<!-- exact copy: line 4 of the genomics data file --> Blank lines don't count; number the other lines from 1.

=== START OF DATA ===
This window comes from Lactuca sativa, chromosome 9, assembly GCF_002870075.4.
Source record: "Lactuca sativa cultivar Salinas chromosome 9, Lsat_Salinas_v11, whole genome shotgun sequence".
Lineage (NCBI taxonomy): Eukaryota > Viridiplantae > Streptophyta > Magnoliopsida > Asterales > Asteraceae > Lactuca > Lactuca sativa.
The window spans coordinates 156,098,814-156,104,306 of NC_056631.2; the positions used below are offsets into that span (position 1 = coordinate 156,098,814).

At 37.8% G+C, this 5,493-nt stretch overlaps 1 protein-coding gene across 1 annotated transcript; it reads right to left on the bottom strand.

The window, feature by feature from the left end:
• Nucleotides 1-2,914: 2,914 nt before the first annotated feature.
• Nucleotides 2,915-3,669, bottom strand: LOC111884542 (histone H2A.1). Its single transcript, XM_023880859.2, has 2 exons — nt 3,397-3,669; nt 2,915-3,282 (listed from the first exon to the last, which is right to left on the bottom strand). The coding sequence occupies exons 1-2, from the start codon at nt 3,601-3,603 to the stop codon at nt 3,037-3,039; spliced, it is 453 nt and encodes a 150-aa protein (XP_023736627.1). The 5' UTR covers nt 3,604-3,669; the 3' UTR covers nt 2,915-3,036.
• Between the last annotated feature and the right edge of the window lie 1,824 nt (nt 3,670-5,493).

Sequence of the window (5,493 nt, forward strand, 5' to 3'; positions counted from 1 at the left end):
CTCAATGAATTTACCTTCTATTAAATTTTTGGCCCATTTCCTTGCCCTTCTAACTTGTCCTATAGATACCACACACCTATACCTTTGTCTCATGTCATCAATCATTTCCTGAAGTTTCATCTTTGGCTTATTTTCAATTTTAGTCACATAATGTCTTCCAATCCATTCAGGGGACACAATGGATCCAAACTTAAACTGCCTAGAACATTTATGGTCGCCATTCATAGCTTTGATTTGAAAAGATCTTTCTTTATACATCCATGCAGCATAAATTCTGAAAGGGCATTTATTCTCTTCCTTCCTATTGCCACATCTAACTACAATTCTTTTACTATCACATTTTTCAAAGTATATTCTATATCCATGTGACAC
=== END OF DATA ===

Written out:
The window spans coordinates 156,098,814-156,104,306 of NC_056631.2; the positions used below are offsets into that span (position 1 = coordinate 156,098,814).